Hate crimes are a serious issue in modern society. Based on prejudice and often involving violence, this type violates the most basic human rights. Despite being constantly addressed by different activist groups and getting the response from the legal system, hate crimes are still reported on a regular basis with varying frequency, mostly due to the lack of understanding by the victims and the uneven coverage by law.
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The state of Maryland is usually performing well when it comes to the percentage of hate crimes (TRNN, 2015). Nevertheless, when it comes to assessing the statistics, the numbers do not always show positive tendencies. For example, the total number of verified hate crimes have decreased by 35% from 2011 (78 instances) to 2012 (50 instances). However, in the next year, the number has grown the same amount, returning to 78. Among these, half of the crimes were conducted on a racial basis (39), and 28% on religious grounds (22). This latter number has also risen dramatically since 2012, which had only seven verified instances. The third leading cause is sexual orientation (16%), and the remaining 6% is based on ethnic prejudice (O’Malley, Brown, & Brown, 2014).
However, the reasons behind the increase in the crime rates are complex. While there is no doubt that racial and religious discrimination remains the sole reason behind the majority of the cases, the growing number of reported crimes does not necessarily mean the growing number of abuses. The hate crime is a relatively recent development in a legal system, and its classification is still undergoing changes. Thus, the crimes which previously fell under other categories, are now classified as hate ones. Additionally, the statistics only show the number of reported cases, which do not necessarily correspond to the actual number of abuses.
Finally, the numbers are still susceptible to the biased judgment, with the majority of cases being misattributed to the hate crime variety by the victims, either because of their lack of understanding of the concept or as a result of trying to gain an advantage by claiming to be a victim of discrimination. The statistics show more than 300 percent difference between the reported (252) and confirmed (78) number of instances, with the tendency being the most obvious among the crimes of racial origin (39 confirmed cases out of 156 reported ones, or a 400% rate) and a 200 to 300 percent in other fields (O’Malley et al., 2014).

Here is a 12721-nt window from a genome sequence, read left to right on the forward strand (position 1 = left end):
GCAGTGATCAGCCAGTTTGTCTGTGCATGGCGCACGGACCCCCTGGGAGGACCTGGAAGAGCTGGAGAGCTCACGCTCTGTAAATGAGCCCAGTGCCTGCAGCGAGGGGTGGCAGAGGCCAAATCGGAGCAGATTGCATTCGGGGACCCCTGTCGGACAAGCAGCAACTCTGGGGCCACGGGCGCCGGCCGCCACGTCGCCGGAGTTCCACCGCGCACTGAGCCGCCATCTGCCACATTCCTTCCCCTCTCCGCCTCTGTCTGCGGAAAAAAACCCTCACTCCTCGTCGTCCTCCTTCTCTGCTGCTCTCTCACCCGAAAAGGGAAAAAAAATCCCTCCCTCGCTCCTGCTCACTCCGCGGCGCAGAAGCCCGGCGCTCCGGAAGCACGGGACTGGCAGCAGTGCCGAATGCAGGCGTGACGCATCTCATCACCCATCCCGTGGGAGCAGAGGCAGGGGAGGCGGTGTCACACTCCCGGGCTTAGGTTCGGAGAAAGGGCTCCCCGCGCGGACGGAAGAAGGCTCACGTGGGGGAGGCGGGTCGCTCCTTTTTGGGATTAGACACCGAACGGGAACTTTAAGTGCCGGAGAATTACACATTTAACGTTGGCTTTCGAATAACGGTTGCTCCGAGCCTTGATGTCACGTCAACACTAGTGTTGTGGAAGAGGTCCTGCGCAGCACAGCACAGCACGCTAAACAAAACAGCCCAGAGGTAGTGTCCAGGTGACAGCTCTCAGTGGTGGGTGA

Of the 78 confirmed cases, only one was conclusively proven to be conducted by a group with a race-bias ideology (O’Malley et al., 2014). This tendency also remains persistent throughout the years, with only two incidents associated with such groups in 2012. Apparently, the overwhelming majority of crimes are conducted by individuals who exhibit bias on the personal level rather than a part of membership in some group. This conclusion suggests several ways of addressing the issue.
First, awareness needs to be continuously raised regarding the situation. This includes organizing educational campaigns, forming activist groups, both on grassroots and official levels, and ensuring the adequate theoretical basis regarding the social and legal aspects of the hate crimes. The latter is especially important, as the statistics suggest that the current lack of understanding puts the victims at a disadvantage and at least some of them supposedly do not completely distinguish a hate crime from other variety. The authorities, on the other hand, need to improve the legal basis by creating more transparent criteria that at the same time do not omit any of the aspects of the abuse.
O’Malley, M., Brown, A., & Brown, M. (2014). State of Maryland 2013 hate/bias report. Web.
TRNN. (2015). MD among lowest number of hate crimes in the nation. Web.